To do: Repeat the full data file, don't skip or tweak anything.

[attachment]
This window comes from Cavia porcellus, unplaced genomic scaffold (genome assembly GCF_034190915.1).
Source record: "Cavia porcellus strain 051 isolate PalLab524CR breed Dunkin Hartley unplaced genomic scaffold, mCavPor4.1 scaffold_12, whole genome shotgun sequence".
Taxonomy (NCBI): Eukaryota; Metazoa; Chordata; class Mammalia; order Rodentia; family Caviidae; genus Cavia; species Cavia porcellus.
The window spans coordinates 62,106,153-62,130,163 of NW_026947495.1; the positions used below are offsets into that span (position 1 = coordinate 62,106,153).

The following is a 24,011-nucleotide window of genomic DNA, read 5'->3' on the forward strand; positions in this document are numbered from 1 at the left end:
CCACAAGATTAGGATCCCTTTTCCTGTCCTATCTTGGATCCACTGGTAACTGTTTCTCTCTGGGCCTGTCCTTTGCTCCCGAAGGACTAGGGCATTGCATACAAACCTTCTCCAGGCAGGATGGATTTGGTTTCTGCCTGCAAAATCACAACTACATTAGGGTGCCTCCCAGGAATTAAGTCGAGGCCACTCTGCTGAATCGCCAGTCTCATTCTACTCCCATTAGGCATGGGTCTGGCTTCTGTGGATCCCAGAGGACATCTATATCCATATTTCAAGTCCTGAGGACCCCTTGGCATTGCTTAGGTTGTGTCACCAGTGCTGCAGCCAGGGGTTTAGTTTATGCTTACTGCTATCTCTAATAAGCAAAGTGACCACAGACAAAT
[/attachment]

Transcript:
This window comes from Cavia porcellus, unplaced genomic scaffold (genome assembly GCF_034190915.1).
Source record: "Cavia porcellus strain 051 isolate PalLab524CR breed Dunkin Hartley unplaced genomic scaffold, mCavPor4.1 scaffold_12, whole genome shotgun sequence".
Taxonomy (NCBI): Eukaryota; Metazoa; Chordata; class Mammalia; order Rodentia; family Caviidae; genus Cavia; species Cavia porcellus.
The window spans coordinates 62,106,153-62,130,163 of NW_026947495.1; the positions used below are offsets into that span (position 1 = coordinate 62,106,153).

The following is a 24,011-nucleotide window of genomic DNA, read 5'->3' on the forward strand; positions in this document are numbered from 1 at the left end:
CCACAAGATTAGGATCCCTTTTCCTGTCCTATCTTGGATCCACTGGTAACTGTTTCTCTCTGGGCCTGTCCTTTGCTCCCGAAGGACTAGGGCATTGCATACAAACCTTCTCCAGGCAGGATGGATTTGGTTTCTGCCTGCAAAATCACAACTACATTAGGGTGCCTCCCAGGAATTAAGTCGAGGCCACTCTGCTGAATCGCCAGTCTCATTCTACTCCCATTAGGCATGGGTCTGGCTTCTGTGGATCCCAGAGGACATCTATATCCATATTTCAAGTCCTGAGGACCCCTTGGCATTGCTTAGGTTGTGTCACCAGTGCTGCAGCCAGGGGTTTAGTTTATGCTTACTGCTATCTCTAATAAGCAAAGTGACCACAGACAAAT